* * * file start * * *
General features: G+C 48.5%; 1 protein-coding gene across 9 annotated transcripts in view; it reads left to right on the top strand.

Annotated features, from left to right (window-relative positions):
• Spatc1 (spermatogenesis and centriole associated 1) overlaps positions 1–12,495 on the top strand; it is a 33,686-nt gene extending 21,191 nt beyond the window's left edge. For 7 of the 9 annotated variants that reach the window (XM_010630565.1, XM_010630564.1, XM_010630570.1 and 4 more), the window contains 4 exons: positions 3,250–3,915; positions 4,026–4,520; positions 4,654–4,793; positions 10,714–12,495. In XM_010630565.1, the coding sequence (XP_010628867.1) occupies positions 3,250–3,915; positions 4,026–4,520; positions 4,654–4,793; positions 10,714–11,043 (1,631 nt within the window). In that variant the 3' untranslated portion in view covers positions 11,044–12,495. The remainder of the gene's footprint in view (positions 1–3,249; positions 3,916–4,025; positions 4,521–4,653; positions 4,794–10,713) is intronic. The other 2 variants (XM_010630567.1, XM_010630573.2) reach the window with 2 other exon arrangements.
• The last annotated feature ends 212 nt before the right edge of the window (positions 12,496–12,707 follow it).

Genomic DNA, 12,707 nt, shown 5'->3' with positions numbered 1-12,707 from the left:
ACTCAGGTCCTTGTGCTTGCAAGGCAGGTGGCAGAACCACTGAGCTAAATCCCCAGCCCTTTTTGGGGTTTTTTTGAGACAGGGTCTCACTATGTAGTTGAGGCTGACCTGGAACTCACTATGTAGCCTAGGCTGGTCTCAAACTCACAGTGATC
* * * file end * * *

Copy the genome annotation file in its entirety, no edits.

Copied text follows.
General features: G+C 48.5%; 1 protein-coding gene across 9 annotated transcripts in view; it reads left to right on the top strand.

Annotated features, from left to right (window-relative positions):
• Spatc1 (spermatogenesis and centriole associated 1) overlaps positions 1–12,495 on the top strand; it is a 33,686-nt gene extending 21,191 nt beyond the window's left edge. For 7 of the 9 annotated variants that reach the window (XM_010630565.1, XM_010630564.1, XM_010630570.1 and 4 more), the window contains 4 exons: positions 3,250–3,915; positions 4,026–4,520; positions 4,654–4,793; positions 10,714–12,495. In XM_010630565.1, the coding sequence (XP_010628867.1) occupies positions 3,250–3,915; positions 4,026–4,520; positions 4,654–4,793; positions 10,714–11,043 (1,631 nt within the window). In that variant the 3' untranslated portion in view covers positions 11,044–12,495. The remainder of the gene's footprint in view (positions 1–3,249; positions 3,916–4,025; positions 4,521–4,653; positions 4,794–10,713) is intronic. The other 2 variants (XM_010630567.1, XM_010630573.2) reach the window with 2 other exon arrangements.
• The last annotated feature ends 212 nt before the right edge of the window (positions 12,496–12,707 follow it).

Genomic DNA, 12,707 nt, shown 5'->3' with positions numbered 1-12,707 from the left:
ACTCAGGTCCTTGTGCTTGCAAGGCAGGTGGCAGAACCACTGAGCTAAATCCCCAGCCCTTTTTGGGGTTTTTTTGAGACAGGGTCTCACTATGTAGTTGAGGCTGACCTGGAACTCACTATGTAGCCTAGGCTGGTCTCAAACTCACAGTGATC